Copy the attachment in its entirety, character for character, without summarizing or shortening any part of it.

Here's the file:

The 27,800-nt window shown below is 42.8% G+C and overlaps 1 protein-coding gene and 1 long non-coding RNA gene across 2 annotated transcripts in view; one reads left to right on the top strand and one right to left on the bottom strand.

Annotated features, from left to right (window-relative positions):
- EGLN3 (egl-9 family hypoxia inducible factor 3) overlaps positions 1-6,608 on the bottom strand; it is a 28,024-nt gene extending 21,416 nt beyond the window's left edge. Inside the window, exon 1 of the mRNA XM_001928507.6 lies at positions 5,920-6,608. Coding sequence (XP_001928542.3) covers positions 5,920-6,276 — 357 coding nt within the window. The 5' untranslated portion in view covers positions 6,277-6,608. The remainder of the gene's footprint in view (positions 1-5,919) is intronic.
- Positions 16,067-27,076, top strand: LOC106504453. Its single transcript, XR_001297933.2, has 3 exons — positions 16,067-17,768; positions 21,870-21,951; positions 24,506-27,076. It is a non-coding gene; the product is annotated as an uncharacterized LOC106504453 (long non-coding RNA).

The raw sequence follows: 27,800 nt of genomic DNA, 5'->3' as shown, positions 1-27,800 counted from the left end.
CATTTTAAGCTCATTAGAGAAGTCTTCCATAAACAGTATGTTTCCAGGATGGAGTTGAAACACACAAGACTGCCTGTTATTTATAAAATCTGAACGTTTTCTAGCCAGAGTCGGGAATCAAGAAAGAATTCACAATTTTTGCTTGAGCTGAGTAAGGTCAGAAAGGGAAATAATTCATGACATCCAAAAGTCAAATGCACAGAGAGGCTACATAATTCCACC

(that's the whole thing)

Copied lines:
The 27,800-nt window shown below is 42.8% G+C and overlaps 1 protein-coding gene and 1 long non-coding RNA gene across 2 annotated transcripts in view; one reads left to right on the top strand and one right to left on the bottom strand.

Annotated features, from left to right (window-relative positions):
- EGLN3 (egl-9 family hypoxia inducible factor 3) overlaps positions 1-6,608 on the bottom strand; it is a 28,024-nt gene extending 21,416 nt beyond the window's left edge. Inside the window, exon 1 of the mRNA XM_001928507.6 lies at positions 5,920-6,608. Coding sequence (XP_001928542.3) covers positions 5,920-6,276 — 357 coding nt within the window. The 5' untranslated portion in view covers positions 6,277-6,608. The remainder of the gene's footprint in view (positions 1-5,919) is intronic.
- Positions 16,067-27,076, top strand: LOC106504453. Its single transcript, XR_001297933.2, has 3 exons — positions 16,067-17,768; positions 21,870-21,951; positions 24,506-27,076. It is a non-coding gene; the product is annotated as an uncharacterized LOC106504453 (long non-coding RNA).

The raw sequence follows: 27,800 nt of genomic DNA, 5'->3' as shown, positions 1-27,800 counted from the left end.
CATTTTAAGCTCATTAGAGAAGTCTTCCATAAACAGTATGTTTCCAGGATGGAGTTGAAACACACAAGACTGCCTGTTATTTATAAAATCTGAACGTTTTCTAGCCAGAGTCGGGAATCAAGAAAGAATTCACAATTTTTGCTTGAGCTGAGTAAGGTCAGAAAGGGAAATAATTCATGACATCCAAAAGTCAAATGCACAGAGAGGCTACATAATTCCACC